Four Debatable Christmas Movies to Cause Strain at Christmas Dinner

Anna Gorman, Copy Editor

We’ve all heard of the staple Christmas movies – “Elf”, “Home Alone” and “A Christmas Story” – and we adore them, but what about the ones that raise eyebrows? The ones that make you wonder if they even are Christmas movies? What about them? 

 First, however, we must ask the golden question: What makes a movie a Christmas movie? According to the University of Bristol’s student newspaper, one of the features of a Christmas movie is it combines family fun, comedy and yuletide joy to evoke the Christmas spirit. 

 Are the movies that only partially evoke the Christmas spirit considered Christmas movies, too, then? 

 Look at “Frozen” (2013), for example. Is the presence of ice enough to call it a Christmas movie? Does the lack of caroling demote it to a “winter” movie?  

 The gray area on the Christmas movie spectrum seems to be so great it’s dictating what these movies are – and springing up debates with the power to end friendships. 

 The debates over these movies will be settled once and for all – right here, right now. 

 The Nightmare Before Christmas (1993) 

Jack sees a snowflake for the first time. (Backyard Cinema)

 As one of the most debatable holiday movies of all time, Tim Burton’s “The Nightmare Before Christmas” represents the gray area between Christmas and Halloween. 

 When Halloween Town’s Pumpkin King Jack Skellington grows burned out from years of the same “trick-or-treat” routine, he discovers a magical door that leads to Christmas Town. Soon, he falls in love with the idea of Christmas, but ultimately this infatuation morphs into an unhinged obsession. Skeleton reindeer and a coffin sleigh are only the tip of this gothic yuletide iceberg.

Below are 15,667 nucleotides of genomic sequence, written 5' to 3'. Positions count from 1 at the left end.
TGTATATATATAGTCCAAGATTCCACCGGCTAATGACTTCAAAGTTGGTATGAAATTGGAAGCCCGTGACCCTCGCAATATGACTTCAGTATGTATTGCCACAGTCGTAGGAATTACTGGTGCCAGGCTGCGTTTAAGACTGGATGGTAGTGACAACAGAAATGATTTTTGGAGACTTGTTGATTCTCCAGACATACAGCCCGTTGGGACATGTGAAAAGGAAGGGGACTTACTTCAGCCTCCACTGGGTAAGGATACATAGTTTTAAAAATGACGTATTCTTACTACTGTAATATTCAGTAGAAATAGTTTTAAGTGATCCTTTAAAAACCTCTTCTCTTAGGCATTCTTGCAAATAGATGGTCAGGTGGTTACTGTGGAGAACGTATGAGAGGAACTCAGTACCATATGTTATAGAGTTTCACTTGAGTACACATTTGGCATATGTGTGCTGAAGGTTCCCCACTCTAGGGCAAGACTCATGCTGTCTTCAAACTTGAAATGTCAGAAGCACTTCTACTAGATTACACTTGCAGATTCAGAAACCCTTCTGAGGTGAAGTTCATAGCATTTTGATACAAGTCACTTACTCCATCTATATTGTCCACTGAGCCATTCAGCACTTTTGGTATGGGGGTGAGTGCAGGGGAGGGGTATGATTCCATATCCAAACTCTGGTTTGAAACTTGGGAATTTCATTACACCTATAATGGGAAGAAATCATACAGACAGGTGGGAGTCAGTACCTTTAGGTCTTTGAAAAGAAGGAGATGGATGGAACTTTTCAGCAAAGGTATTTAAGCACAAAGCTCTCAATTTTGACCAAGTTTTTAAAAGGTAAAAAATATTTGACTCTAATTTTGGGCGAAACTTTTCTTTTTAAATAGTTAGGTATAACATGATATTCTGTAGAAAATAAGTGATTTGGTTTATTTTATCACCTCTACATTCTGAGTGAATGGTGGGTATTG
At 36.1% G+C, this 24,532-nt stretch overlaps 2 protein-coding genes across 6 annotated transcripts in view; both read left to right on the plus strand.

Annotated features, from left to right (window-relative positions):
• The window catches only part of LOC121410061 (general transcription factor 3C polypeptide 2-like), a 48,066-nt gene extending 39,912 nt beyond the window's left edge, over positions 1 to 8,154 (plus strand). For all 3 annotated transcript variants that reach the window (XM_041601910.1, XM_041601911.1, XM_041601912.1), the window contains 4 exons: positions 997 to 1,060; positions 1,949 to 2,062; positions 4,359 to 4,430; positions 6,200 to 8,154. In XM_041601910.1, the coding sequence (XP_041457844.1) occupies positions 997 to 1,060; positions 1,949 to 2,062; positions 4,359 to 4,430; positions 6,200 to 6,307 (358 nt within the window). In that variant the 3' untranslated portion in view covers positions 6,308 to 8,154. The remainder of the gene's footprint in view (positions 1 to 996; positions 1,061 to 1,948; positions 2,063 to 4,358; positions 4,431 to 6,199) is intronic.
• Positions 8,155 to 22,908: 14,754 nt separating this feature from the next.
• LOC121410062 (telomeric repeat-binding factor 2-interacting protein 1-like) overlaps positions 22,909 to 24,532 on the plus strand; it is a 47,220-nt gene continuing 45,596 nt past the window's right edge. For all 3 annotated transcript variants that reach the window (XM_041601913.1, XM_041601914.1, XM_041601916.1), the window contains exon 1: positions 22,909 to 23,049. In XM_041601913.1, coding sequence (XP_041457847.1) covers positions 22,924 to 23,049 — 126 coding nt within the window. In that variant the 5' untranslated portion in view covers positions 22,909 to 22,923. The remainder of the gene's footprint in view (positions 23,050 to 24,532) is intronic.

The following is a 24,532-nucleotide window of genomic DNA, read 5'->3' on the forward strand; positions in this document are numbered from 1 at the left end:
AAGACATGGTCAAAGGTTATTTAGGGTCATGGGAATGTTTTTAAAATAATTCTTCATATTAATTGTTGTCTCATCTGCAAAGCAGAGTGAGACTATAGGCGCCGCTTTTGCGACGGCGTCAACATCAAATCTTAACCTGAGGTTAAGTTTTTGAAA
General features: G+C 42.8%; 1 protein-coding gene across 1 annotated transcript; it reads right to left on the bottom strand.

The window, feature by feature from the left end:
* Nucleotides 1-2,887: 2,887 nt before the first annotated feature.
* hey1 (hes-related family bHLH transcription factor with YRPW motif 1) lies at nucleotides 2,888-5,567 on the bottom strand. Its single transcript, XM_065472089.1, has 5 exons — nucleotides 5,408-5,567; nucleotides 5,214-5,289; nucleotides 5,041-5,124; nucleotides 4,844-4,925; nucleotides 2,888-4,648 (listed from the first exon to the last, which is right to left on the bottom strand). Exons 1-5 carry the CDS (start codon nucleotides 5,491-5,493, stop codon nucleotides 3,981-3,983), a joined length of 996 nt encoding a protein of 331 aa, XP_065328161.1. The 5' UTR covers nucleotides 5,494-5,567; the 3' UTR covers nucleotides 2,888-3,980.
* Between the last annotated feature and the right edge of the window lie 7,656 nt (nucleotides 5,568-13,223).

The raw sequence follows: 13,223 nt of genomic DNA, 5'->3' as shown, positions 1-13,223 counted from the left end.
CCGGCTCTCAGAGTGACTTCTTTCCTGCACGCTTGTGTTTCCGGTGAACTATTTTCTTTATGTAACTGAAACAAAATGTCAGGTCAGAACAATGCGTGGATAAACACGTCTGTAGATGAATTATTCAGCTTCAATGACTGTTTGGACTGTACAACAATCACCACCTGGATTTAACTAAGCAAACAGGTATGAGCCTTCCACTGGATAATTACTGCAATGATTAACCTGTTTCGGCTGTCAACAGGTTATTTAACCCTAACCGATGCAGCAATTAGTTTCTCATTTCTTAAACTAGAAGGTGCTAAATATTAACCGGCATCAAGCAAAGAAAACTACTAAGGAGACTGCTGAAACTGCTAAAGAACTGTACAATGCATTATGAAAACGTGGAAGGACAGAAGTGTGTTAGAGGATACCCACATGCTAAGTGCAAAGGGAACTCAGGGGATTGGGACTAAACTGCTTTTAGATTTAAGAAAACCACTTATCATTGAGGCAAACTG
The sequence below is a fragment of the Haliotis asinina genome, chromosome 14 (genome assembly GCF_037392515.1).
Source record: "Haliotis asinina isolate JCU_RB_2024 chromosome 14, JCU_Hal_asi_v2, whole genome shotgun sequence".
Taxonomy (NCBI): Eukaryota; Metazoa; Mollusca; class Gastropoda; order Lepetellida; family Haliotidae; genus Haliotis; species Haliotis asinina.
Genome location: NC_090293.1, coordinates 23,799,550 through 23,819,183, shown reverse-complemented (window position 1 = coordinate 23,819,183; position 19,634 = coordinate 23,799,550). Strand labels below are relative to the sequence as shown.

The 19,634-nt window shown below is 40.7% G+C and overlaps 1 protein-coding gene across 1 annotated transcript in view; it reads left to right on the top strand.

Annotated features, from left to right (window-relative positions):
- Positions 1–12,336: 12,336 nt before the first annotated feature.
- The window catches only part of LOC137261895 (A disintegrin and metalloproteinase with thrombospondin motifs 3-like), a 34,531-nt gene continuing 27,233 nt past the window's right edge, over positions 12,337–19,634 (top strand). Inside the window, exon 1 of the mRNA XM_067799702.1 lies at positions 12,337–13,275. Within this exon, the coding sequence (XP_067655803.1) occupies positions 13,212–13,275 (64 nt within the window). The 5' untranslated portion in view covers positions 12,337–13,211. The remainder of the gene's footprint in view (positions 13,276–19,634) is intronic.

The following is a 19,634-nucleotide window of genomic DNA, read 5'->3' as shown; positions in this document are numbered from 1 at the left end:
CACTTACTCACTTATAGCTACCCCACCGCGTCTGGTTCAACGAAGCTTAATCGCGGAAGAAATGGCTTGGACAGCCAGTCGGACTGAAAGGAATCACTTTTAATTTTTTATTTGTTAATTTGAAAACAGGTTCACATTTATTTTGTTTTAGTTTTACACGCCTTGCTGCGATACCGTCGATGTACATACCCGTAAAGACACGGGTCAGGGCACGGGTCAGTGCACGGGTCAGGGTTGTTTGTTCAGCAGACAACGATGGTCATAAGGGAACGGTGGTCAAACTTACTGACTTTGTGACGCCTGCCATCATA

In terms of a Halloween movie, it checks all the boxes: a spindly skeleton for a protagonist, a gloomy atmosphere and, best of all, the twitchy stop motion animation found in other common Halloween-related family movies, such as “Corpse Bride” (2005) and “Coraline” (2009). 

 However, it also checks many boxes in the Christmas department: The plot is very similar to “How the Grinch Stole Christmas” but even wilder, with Jack going as far as kidnapping Santa Claus so he can have total control over the holiday. His antics go too far, and it takes the military to shoot him down. 

 What’s more, the movie’s own title plays on the poem “The Night Before Christmas”, which Burton said inspired the movie, according to Internet Movie Database (IMDb).  

 Sophomores Carissa Jenkins and Demi Papathanasiou both agree “The Nightmare Before Christmas” is both a Christmas and Halloween movie. However, Papathanasiou leans more towards Christmas. 

 “It’s literally in the name,” she said. “The entire movie is about him trying to steal Christmas.” 

 Ultimately, Jenkins agreed with Papathanasiou’s points. 

 The verdict: Burton’s “The Nightmare Before Christmas” is a Christmas movie – one strong enough to put you in the Christmas (and Halloween) mood. 

 Edward Scissorhands (1990) 

Edward carves ice sculptures in the mansion attic. (Penn State)

 Burton also directed this film and because of his bold stylistic choices – the gothic atmosphere being one of them – many people associate the story of an artificial man with scissors for hands with Halloween. 

 What’s Christmassy about it is a simple piece of dialogue said at the beginning of the film: “Why does it snow on Christmas, Grandma?” 

 To which the grandmother (who is later revealed to be the past love interest of Edward) replies with the story of Edward Scissorhands. 

 By the end of the movie, the question is answered: Snow flurries billow out of the giant mansion’s attic (where Edward lives and carves his praised ice sculptures) on the hill and dust the small town below. 

 Other than that overarching idea, however, nothing else “Christmassy” happens in the film. Sure, there’s ice featured and one of the main themes of the movie is romance, but any movie can have ice and romance.  

 “Titanic”, anyone?